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Initial Insights into Phoneme Awareness Intervention for Children with Complex Communication Needs (summary)

 
Insights
 
into
 
Phoneme
Awareness
Intervention
 
for
Children
 
with
Complex
Communication
Needs

Background

Phoneme awareness is the ability to recognise and manipulate the individual sounds in spoken words and is part of the broader phonological awareness that is essential to the development of early reading skills. Children with complex communication needs (CCN) often have significant and long-term difficulties in the development of literacy; poor phoneme awareness has been suggested as possibly limiting their word recognition and spelling skills.

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Initial Insights into Phoneme Awareness Intervention for Children with Complex Communication Needs (short summary)

 
Insights
into
 
phoneme
 
awareness
 
intervention
 
for
children
 
with
complex
communication
needs

This study aimed to determine if phoneme awareness skills can be taught to children with complex communication needs (CCN), to observe any transfer effects to tasks that were not directly targeted during the intervention and to their ability to produce and record written words.

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Social Interactions of Students with Disabilities Who Use Augmentative and Alternative Communication in Inclusive Classrooms (summary)

Background

The importance of peer interaction for students with severe disabilities has been recognised for a long time, with peer interactions promoting development and learning in school-age children. There is evidence that good peer interaction experiences are associated with a range of positive outcomes whilst the reverse is true of a lack of peer relationships.

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Social Interactions of Students with Disabilities Who Use Augmentative and Alternative Communication in Inclusive Classrooms (short summary)

Social
interaction
of
pupils
who
use
AAC

The authors investigated the social communication interactions of 16 pupils with intellectual disabilities and/or autism, in mainstream classes. All participants used some form of augmentative and alternative communication (AAC), and were supported in school by one to one support workers.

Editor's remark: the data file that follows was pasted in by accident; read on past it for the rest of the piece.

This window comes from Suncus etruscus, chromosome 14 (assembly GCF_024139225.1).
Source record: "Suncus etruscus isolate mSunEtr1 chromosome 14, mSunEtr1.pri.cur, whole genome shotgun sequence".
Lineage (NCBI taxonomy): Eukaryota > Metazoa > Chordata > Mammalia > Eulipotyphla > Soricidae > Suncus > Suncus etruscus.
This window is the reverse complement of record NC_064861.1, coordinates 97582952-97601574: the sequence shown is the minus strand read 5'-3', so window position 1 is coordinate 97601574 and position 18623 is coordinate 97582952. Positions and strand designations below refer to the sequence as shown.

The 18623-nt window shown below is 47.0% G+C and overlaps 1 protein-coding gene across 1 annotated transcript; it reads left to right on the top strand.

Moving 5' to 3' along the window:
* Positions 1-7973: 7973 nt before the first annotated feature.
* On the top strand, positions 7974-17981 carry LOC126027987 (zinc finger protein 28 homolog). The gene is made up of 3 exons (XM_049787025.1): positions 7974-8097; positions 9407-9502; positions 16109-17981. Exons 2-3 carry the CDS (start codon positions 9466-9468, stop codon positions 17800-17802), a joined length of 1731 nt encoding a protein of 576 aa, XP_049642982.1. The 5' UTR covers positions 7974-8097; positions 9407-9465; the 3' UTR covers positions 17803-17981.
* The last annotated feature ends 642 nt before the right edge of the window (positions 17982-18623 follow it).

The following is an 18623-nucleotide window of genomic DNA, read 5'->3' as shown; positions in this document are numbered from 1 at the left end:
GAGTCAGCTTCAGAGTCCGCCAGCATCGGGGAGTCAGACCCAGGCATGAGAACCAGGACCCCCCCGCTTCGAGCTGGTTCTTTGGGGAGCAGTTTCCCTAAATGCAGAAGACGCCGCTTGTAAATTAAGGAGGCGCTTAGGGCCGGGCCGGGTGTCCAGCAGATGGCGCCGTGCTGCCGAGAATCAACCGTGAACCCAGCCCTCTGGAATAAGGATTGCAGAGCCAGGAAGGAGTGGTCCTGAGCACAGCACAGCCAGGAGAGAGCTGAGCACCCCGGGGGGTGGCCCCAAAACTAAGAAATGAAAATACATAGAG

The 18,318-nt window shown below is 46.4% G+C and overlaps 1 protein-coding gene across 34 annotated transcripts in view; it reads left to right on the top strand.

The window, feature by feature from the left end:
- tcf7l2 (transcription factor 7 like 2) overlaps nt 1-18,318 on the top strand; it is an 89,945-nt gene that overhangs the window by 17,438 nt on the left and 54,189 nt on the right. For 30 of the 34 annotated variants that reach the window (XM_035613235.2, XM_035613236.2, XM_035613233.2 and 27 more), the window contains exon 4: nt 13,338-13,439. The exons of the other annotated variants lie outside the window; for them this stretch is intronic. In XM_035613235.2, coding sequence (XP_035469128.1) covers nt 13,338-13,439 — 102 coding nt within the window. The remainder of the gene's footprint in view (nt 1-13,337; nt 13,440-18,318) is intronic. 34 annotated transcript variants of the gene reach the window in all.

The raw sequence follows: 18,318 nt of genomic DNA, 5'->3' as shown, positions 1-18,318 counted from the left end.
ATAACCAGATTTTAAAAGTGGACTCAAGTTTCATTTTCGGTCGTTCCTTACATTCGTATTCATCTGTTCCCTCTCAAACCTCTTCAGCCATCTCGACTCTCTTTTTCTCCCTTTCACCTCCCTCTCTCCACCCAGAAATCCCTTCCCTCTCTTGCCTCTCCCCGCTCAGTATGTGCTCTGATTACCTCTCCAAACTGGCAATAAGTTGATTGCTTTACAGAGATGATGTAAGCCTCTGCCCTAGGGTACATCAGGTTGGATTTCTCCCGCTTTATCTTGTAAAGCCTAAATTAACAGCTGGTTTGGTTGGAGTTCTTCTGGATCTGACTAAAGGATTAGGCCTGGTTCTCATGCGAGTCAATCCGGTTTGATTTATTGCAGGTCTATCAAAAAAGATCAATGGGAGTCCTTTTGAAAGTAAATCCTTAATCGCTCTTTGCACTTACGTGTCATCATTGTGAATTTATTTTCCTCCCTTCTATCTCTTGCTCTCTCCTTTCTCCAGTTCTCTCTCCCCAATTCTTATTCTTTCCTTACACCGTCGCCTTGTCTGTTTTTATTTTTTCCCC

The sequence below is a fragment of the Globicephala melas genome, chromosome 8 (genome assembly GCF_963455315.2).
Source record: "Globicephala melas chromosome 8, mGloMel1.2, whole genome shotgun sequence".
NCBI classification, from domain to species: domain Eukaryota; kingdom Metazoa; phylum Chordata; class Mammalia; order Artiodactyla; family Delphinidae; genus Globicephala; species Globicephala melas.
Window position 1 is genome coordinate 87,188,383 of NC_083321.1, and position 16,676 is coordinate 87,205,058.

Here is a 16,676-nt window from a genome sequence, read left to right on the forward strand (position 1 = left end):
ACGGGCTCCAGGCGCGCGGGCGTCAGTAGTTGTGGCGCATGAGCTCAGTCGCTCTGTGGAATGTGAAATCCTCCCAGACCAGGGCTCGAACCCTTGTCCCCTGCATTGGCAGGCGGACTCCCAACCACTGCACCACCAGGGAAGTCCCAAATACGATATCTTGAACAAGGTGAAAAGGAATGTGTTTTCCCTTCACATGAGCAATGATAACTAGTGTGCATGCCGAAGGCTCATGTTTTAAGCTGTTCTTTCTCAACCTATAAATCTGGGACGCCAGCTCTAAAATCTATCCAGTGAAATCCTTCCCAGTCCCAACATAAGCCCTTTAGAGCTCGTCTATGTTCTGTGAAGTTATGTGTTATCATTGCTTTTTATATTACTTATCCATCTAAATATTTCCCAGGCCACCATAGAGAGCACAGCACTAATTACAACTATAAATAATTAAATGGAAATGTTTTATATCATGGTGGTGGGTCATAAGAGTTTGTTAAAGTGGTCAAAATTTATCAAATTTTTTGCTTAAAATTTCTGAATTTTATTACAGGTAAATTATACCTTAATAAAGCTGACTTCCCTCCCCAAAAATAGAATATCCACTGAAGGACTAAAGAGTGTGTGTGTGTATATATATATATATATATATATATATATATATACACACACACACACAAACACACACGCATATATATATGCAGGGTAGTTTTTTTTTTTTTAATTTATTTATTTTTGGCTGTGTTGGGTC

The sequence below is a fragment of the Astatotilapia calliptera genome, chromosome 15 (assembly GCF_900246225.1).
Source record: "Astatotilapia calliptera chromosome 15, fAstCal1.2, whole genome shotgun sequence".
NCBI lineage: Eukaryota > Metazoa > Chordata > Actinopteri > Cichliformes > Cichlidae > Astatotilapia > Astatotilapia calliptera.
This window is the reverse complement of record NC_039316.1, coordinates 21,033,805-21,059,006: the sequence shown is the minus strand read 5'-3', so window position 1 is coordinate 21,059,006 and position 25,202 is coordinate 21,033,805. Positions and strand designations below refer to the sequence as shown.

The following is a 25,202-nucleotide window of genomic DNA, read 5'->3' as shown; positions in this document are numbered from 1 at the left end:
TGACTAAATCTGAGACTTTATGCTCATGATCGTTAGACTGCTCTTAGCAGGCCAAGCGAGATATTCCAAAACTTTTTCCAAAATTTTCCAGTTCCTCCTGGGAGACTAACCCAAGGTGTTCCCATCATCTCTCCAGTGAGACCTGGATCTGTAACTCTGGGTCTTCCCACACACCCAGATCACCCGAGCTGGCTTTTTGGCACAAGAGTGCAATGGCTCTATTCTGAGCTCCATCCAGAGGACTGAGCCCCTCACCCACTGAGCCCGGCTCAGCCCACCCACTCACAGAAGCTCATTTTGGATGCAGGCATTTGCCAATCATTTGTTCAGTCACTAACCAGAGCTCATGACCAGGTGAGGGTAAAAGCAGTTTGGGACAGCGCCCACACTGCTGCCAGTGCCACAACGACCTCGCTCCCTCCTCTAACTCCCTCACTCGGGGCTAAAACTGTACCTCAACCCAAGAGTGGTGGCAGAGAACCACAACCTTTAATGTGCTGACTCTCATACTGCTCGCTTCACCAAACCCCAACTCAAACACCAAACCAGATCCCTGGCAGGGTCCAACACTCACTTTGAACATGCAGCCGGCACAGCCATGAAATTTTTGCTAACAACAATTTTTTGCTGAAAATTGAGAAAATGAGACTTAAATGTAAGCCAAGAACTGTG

They found that the students who used AAC had significantly more interactions with adults than with their typically developing peers. They also tended to initiate fewer interactions and these were for different communicative functions.

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Barriers to Participation in Kindergarten Literacy Instruction for a Student with Augmentative and Alternative Communication Needs (summary)

Barriers
to
Participation
in
Kindergarten
Literacy

Background
Many individuals who use augmentative and alternative communication (AAC) have been found to have difficulties in developing reading and writing skills. This can lead to difficulty in effectively participating in mainstream education activities.

Barriers to Participation in Kindergarten Literacy Instruction for a Student with Augmentative and Alternative Communication Needs (short summary)

Barriers
to
Participation
in
Kindergarten
Literacy

The author studied a single seven year old child with severe speech and mild cognitive impairment and challenging behaviours, who attended a mainstream kindergarten setting on a part-time basis. Barriers to the development of his early literacy skills were identified and divided into access and opportunity barriers. Access barriers refer to those related to the AAC users own needs, skills and abilities, opportunity barriers are imposed by others policy, practice, attitude, knowledge and skill.

Teaching 1:1 workers to support young children with CCN (summary)

Teaching
staff
 
to
support
young children
with
communication
needs

Background In school and preschool settings 1:1 support workers (paraeducators) are important and frequent communication partners for young children who have complex communication needs. There has been little research into impact of training on the way these support workers communicate with the children during play.

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Teaching 1:1 workers to support young children with CCN (short summary)

Methods
 
to
support
young children
with
complex
communication
needs

The authors gave 2 hours of individual training to a small number of one to one support workers who each worked with a preschool child with complex communication needs.

They found that in each case the number of communication opportunities offered to the children in play sessions and the number of communication turns taken by the children increased.


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